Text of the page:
2. Among students achieving A* and A grades at A’ Level, there was also  no statistical difference in degree attainment according to school type.

These are the grades required by elite Russell Group University applicants and Oxbridge candidates.  These data seem to back up the genetic theories that if a student is academically gifted the type of school he or she attends makes little difference to their academic achievement.  Your genes win out – at least in in an advanced, relatively socially mobile country with a good, national, free State education system.  It also seems to indicate that Oxbridge and Russell Group Universities should not be discriminating according to school type.  If they do they will dilute their high academic standards.

3. At the maximum differential, students educated at state school, achieving A-level grades of around BBC were 7% to 8% more likely to achieve a good degree than their private school peers with the same grades.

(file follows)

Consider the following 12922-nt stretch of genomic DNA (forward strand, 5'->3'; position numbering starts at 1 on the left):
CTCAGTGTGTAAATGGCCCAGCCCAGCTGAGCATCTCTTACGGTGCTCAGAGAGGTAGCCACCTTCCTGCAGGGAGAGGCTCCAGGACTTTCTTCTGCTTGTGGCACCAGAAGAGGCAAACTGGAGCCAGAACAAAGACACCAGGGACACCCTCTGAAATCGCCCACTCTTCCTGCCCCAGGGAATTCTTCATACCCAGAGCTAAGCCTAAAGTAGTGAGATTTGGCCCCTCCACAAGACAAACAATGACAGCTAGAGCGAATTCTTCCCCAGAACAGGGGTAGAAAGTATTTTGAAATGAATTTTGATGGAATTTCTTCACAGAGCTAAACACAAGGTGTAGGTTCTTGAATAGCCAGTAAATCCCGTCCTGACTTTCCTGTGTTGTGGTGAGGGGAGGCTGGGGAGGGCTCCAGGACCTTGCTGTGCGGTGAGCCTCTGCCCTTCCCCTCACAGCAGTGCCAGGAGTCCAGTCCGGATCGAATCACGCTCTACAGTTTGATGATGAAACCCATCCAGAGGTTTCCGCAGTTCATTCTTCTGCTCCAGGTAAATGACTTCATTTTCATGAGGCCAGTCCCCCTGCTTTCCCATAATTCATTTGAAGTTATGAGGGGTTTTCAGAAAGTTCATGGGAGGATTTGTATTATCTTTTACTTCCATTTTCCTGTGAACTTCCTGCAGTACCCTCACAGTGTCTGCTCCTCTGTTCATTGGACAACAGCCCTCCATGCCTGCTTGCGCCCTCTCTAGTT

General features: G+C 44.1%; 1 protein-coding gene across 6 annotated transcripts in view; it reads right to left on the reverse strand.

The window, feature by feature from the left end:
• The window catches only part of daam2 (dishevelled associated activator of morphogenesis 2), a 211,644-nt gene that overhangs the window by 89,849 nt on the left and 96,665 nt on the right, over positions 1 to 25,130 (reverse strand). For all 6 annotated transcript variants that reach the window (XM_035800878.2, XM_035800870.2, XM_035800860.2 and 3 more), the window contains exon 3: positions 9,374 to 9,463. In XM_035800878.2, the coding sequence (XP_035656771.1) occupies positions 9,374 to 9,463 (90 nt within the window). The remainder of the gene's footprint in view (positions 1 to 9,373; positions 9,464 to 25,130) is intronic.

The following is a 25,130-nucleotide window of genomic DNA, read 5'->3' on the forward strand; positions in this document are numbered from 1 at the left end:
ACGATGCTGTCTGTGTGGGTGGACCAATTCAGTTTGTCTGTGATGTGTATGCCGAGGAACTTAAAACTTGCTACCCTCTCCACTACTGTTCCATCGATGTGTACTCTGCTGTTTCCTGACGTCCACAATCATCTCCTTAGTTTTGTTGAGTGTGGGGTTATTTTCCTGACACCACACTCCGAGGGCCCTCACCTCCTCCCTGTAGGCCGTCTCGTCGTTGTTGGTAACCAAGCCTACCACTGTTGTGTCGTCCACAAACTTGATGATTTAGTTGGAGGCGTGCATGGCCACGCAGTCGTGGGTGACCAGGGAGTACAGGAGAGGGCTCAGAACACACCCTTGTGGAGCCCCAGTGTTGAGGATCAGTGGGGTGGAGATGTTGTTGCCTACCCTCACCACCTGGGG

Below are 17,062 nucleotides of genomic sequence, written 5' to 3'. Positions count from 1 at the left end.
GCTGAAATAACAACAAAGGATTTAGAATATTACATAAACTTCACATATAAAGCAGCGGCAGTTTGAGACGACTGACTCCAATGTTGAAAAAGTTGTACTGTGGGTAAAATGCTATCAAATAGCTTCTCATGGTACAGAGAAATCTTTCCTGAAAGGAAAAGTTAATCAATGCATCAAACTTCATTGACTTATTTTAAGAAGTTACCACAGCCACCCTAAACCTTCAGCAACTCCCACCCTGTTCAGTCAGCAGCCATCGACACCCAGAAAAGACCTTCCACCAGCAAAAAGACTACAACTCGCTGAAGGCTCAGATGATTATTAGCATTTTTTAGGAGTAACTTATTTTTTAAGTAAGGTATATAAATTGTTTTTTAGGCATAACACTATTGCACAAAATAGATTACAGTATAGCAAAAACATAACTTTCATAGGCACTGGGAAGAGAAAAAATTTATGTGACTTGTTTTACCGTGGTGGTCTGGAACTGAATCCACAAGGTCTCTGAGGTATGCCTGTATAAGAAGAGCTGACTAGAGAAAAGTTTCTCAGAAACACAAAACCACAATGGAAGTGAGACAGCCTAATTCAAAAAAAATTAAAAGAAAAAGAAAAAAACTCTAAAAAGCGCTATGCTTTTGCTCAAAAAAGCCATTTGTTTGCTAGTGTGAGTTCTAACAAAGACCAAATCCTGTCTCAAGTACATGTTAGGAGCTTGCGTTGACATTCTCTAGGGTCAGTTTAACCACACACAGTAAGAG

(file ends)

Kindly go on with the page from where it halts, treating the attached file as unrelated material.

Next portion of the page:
This seems to indicate that at best the standard of schooling can improve the performance of more “average” ability A’ level candidates by up to 8%.  This is much lower than I expected, considering the considerable perceived difference between good quality and poor quality schools.  However this seems to confirm the importance of other nurture influences on education, such as peer group.

4. A much smaller study by Exeter University found that someone achieving AAB at A’ Level from a low-performing school or college had the same potential to succeed as someone achieving AAA at a high-performing school.